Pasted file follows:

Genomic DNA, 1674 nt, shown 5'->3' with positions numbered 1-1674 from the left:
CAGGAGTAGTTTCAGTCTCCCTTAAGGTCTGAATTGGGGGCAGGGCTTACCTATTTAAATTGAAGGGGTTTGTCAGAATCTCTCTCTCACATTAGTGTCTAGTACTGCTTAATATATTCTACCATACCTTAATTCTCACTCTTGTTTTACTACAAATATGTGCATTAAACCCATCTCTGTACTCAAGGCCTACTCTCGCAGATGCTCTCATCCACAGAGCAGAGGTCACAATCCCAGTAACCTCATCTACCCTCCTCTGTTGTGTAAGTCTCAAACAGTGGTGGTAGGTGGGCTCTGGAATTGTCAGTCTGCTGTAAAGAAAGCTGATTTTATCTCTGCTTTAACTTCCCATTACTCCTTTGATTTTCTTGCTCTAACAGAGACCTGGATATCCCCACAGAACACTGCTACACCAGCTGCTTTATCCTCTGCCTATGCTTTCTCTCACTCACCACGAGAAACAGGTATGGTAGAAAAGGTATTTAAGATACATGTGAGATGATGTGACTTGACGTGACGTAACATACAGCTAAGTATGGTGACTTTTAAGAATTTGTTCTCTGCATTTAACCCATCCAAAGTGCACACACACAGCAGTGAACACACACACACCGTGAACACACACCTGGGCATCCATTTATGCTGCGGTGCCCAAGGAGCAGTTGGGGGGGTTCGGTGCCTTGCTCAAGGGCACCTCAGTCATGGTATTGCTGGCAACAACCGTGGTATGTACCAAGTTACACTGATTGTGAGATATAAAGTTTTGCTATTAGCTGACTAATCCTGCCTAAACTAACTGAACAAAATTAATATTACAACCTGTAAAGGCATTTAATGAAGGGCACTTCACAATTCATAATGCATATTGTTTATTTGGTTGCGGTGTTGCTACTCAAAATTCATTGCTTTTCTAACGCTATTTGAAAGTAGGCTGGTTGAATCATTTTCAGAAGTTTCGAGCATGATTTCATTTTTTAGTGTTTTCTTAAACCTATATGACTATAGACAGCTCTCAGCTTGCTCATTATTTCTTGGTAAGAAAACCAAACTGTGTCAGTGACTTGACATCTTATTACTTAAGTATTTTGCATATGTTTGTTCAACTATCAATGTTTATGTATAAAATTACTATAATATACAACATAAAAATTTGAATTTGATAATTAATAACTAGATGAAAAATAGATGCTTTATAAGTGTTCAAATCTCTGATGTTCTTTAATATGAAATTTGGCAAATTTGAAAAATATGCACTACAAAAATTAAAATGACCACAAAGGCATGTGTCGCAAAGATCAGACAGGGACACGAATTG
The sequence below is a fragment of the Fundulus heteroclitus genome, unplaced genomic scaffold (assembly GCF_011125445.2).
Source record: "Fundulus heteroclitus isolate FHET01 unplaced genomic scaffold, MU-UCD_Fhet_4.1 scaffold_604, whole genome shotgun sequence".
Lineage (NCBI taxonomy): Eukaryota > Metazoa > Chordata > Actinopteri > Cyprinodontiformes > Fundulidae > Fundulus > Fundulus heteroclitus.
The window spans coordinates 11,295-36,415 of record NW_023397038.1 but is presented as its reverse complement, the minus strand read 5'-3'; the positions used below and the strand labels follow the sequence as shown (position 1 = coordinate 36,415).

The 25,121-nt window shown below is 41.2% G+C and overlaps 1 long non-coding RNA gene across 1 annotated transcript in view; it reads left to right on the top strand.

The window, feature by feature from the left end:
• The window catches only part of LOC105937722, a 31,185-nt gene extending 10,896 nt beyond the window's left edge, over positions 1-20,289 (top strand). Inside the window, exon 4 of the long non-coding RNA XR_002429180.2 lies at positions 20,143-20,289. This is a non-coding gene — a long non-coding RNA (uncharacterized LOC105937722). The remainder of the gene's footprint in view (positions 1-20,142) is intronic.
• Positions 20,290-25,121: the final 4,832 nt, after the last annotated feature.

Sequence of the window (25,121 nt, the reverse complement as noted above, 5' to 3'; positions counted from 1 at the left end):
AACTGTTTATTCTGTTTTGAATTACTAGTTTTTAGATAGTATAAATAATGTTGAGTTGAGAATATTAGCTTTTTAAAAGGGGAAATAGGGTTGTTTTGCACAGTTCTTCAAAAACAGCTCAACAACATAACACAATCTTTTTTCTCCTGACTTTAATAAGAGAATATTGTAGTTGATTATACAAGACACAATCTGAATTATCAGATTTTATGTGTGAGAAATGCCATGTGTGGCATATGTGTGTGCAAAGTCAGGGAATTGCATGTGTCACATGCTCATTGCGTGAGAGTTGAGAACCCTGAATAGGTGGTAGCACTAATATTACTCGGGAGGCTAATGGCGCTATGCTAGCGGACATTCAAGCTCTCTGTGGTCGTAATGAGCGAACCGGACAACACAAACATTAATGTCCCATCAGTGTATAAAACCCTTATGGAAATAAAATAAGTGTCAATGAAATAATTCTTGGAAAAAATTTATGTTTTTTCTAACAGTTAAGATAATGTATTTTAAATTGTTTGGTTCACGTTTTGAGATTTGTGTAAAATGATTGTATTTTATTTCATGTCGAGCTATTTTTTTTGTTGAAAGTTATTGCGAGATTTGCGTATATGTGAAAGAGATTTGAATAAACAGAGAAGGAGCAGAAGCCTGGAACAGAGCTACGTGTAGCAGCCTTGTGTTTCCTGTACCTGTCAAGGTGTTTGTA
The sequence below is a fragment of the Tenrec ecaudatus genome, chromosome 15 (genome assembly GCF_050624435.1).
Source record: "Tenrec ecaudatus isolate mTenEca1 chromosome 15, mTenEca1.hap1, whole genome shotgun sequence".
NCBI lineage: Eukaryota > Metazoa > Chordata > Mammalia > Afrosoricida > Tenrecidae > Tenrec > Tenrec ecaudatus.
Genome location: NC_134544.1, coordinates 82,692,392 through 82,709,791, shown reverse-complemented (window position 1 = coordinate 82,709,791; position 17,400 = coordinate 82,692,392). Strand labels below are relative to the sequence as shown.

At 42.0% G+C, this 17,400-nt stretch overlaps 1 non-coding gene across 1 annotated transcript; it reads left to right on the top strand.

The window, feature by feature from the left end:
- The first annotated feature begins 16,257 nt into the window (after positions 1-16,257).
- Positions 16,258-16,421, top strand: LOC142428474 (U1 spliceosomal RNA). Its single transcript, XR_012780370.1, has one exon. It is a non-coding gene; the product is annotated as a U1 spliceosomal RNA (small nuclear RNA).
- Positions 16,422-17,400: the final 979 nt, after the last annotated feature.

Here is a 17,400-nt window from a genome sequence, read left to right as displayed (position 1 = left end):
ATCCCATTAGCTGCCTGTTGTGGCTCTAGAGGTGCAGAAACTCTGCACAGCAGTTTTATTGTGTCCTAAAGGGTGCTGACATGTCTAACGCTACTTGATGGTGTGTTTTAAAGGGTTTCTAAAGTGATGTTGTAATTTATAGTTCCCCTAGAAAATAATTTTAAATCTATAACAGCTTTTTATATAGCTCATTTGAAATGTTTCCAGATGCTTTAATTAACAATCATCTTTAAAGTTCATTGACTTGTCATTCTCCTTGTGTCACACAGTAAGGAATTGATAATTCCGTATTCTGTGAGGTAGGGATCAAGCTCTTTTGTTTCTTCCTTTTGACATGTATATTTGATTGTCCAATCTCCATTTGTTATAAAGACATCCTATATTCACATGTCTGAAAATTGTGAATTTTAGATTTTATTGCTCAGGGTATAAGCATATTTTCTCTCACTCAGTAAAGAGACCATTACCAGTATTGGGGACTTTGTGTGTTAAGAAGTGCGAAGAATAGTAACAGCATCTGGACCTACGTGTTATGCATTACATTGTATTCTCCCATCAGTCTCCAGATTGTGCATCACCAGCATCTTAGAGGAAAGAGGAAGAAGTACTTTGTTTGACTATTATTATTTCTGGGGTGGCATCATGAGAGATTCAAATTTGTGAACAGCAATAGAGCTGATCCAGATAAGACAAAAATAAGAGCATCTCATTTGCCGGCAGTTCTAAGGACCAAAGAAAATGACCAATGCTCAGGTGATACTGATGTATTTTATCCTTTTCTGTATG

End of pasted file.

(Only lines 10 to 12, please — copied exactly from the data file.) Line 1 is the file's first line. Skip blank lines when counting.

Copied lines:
• Positions 20,290-25,121: the final 4,832 nt, after the last annotated feature.

Sequence of the window (25,121 nt, the reverse complement as noted above, 5' to 3'; positions counted from 1 at the left end):
AACTGTTTATTCTGTTTTGAATTACTAGTTTTTAGATAGTATAAATAATGTTGAGTTGAGAATATTAGCTTTTTAAAAGGGGAAATAGGGTTGTTTTGCACAGTTCTTCAAAAACAGCTCAACAACATAACACAATCTTTTTTCTCCTGACTTTAATAAGAGAATATTGTAGTTGATTATACAAGACACAATCTGAATTATCAGATTTTATGTGTGAGAAATGCCATGTGTGGCATATGTGTGTGCAAAGTCAGGGAATTGCATGTGTCACATGCTCATTGCGTGAGAGTTGAGAACCCTGAATAGGTGGTAGCACTAATATTACTCGGGAGGCTAATGGCGCTATGCTAGCGGACATTCAAGCTCTCTGTGGTCGTAATGAGCGAACCGGACAACACAAACATTAATGTCCCATCAGTGTATAAAACCCTTATGGAAATAAAATAAGTGTCAATGAAATAATTCTTGGAAAAAATTTATGTTTTTTCTAACAGTTAAGATAATGTATTTTAAATTGTTTGGTTCACGTTTTGAGATTTGTGTAAAATGATTGTATTTTATTTCATGTCGAGCTATTTTTTTTGTTGAAAGTTATTGCGAGATTTGCGTATATGTGAAAGAGATTTGAATAAACAGAGAAGGAGCAGAAGCCTGGAACAGAGCTACGTGTAGCAGCCTTGTGTTTCCTGTACCTGTCAAGGTGTTTGTA